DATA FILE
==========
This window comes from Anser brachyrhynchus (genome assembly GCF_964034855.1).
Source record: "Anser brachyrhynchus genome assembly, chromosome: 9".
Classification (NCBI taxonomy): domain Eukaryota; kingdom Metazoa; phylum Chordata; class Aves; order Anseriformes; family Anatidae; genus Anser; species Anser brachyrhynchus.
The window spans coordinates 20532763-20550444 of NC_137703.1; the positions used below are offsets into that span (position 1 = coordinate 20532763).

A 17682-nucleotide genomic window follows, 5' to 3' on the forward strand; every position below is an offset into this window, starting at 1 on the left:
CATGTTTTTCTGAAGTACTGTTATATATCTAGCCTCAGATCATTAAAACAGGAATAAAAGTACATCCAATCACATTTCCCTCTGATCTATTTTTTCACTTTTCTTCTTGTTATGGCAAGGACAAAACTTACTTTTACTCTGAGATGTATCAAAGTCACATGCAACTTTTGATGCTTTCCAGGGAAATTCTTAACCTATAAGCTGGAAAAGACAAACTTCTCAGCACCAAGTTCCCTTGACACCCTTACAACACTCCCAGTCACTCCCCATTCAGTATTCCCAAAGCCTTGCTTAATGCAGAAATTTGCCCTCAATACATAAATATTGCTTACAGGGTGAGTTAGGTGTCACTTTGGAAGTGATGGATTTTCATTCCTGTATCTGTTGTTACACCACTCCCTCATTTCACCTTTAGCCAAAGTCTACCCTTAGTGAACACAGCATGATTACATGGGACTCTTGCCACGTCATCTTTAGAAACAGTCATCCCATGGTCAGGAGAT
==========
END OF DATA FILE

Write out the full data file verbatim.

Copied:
This window comes from Anser brachyrhynchus (genome assembly GCF_964034855.1).
Source record: "Anser brachyrhynchus genome assembly, chromosome: 9".
Classification (NCBI taxonomy): domain Eukaryota; kingdom Metazoa; phylum Chordata; class Aves; order Anseriformes; family Anatidae; genus Anser; species Anser brachyrhynchus.
The window spans coordinates 20532763-20550444 of NC_137703.1; the positions used below are offsets into that span (position 1 = coordinate 20532763).

A 17682-nucleotide genomic window follows, 5' to 3' on the forward strand; every position below is an offset into this window, starting at 1 on the left:
CATGTTTTTCTGAAGTACTGTTATATATCTAGCCTCAGATCATTAAAACAGGAATAAAAGTACATCCAATCACATTTCCCTCTGATCTATTTTTTCACTTTTCTTCTTGTTATGGCAAGGACAAAACTTACTTTTACTCTGAGATGTATCAAAGTCACATGCAACTTTTGATGCTTTCCAGGGAAATTCTTAACCTATAAGCTGGAAAAGACAAACTTCTCAGCACCAAGTTCCCTTGACACCCTTACAACACTCCCAGTCACTCCCCATTCAGTATTCCCAAAGCCTTGCTTAATGCAGAAATTTGCCCTCAATACATAAATATTGCTTACAGGGTGAGTTAGGTGTCACTTTGGAAGTGATGGATTTTCATTCCTGTATCTGTTGTTACACCACTCCCTCATTTCACCTTTAGCCAAAGTCTACCCTTAGTGAACACAGCATGATTACATGGGACTCTTGCCACGTCATCTTTAGAAACAGTCATCCCATGGTCAGGAGAT